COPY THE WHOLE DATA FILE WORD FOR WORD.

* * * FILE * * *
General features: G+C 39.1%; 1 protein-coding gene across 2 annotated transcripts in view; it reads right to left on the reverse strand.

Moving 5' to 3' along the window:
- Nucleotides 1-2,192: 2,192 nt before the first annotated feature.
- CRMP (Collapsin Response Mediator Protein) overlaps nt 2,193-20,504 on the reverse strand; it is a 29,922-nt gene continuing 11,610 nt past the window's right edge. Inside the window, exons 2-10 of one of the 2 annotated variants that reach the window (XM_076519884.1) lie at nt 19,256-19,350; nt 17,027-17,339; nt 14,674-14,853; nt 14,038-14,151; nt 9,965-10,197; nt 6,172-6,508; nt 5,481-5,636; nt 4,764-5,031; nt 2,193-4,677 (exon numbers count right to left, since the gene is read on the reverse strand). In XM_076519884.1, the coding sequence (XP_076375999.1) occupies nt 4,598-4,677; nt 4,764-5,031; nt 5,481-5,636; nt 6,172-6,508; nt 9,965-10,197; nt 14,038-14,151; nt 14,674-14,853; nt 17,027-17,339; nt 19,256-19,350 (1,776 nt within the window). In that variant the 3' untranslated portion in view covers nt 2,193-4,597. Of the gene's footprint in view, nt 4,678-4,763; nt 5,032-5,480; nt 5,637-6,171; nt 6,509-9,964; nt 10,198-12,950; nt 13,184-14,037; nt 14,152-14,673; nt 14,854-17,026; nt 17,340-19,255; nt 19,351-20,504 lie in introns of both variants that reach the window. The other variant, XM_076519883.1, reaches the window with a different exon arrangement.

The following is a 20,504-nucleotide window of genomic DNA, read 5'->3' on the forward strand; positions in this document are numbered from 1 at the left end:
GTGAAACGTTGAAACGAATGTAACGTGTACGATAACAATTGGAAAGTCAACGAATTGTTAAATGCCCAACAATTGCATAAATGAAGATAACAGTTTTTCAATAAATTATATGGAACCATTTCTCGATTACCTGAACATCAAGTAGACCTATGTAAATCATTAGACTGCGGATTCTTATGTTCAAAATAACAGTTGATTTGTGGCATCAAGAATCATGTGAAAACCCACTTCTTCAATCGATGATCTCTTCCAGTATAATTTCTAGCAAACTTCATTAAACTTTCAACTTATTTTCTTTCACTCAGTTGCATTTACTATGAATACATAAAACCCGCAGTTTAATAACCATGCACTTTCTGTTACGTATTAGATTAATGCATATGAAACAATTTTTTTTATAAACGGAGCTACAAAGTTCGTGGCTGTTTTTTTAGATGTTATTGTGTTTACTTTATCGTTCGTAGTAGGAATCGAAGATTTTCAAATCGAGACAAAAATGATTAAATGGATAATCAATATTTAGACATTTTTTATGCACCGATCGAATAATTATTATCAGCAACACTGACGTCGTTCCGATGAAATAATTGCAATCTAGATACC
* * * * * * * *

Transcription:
General features: G+C 39.1%; 1 protein-coding gene across 2 annotated transcripts in view; it reads right to left on the reverse strand.

Moving 5' to 3' along the window:
- Nucleotides 1-2,192: 2,192 nt before the first annotated feature.
- CRMP (Collapsin Response Mediator Protein) overlaps nt 2,193-20,504 on the reverse strand; it is a 29,922-nt gene continuing 11,610 nt past the window's right edge. Inside the window, exons 2-10 of one of the 2 annotated variants that reach the window (XM_076519884.1) lie at nt 19,256-19,350; nt 17,027-17,339; nt 14,674-14,853; nt 14,038-14,151; nt 9,965-10,197; nt 6,172-6,508; nt 5,481-5,636; nt 4,764-5,031; nt 2,193-4,677 (exon numbers count right to left, since the gene is read on the reverse strand). In XM_076519884.1, the coding sequence (XP_076375999.1) occupies nt 4,598-4,677; nt 4,764-5,031; nt 5,481-5,636; nt 6,172-6,508; nt 9,965-10,197; nt 14,038-14,151; nt 14,674-14,853; nt 17,027-17,339; nt 19,256-19,350 (1,776 nt within the window). In that variant the 3' untranslated portion in view covers nt 2,193-4,597. Of the gene's footprint in view, nt 4,678-4,763; nt 5,032-5,480; nt 5,637-6,171; nt 6,509-9,964; nt 10,198-12,950; nt 13,184-14,037; nt 14,152-14,673; nt 14,854-17,026; nt 17,340-19,255; nt 19,351-20,504 lie in introns of both variants that reach the window. The other variant, XM_076519883.1, reaches the window with a different exon arrangement.

The following is a 20,504-nucleotide window of genomic DNA, read 5'->3' on the forward strand; positions in this document are numbered from 1 at the left end:
GTGAAACGTTGAAACGAATGTAACGTGTACGATAACAATTGGAAAGTCAACGAATTGTTAAATGCCCAACAATTGCATAAATGAAGATAACAGTTTTTCAATAAATTATATGGAACCATTTCTCGATTACCTGAACATCAAGTAGACCTATGTAAATCATTAGACTGCGGATTCTTATGTTCAAAATAACAGTTGATTTGTGGCATCAAGAATCATGTGAAAACCCACTTCTTCAATCGATGATCTCTTCCAGTATAATTTCTAGCAAACTTCATTAAACTTTCAACTTATTTTCTTTCACTCAGTTGCATTTACTATGAATACATAAAACCCGCAGTTTAATAACCATGCACTTTCTGTTACGTATTAGATTAATGCATATGAAACAATTTTTTTTATAAACGGAGCTACAAAGTTCGTGGCTGTTTTTTTAGATGTTATTGTGTTTACTTTATCGTTCGTAGTAGGAATCGAAGATTTTCAAATCGAGACAAAAATGATTAAATGGATAATCAATATTTAGACATTTTTTATGCACCGATCGAATAATTATTATCAGCAACACTGACGTCGTTCCGATGAAATAATTGCAATCTAGATACC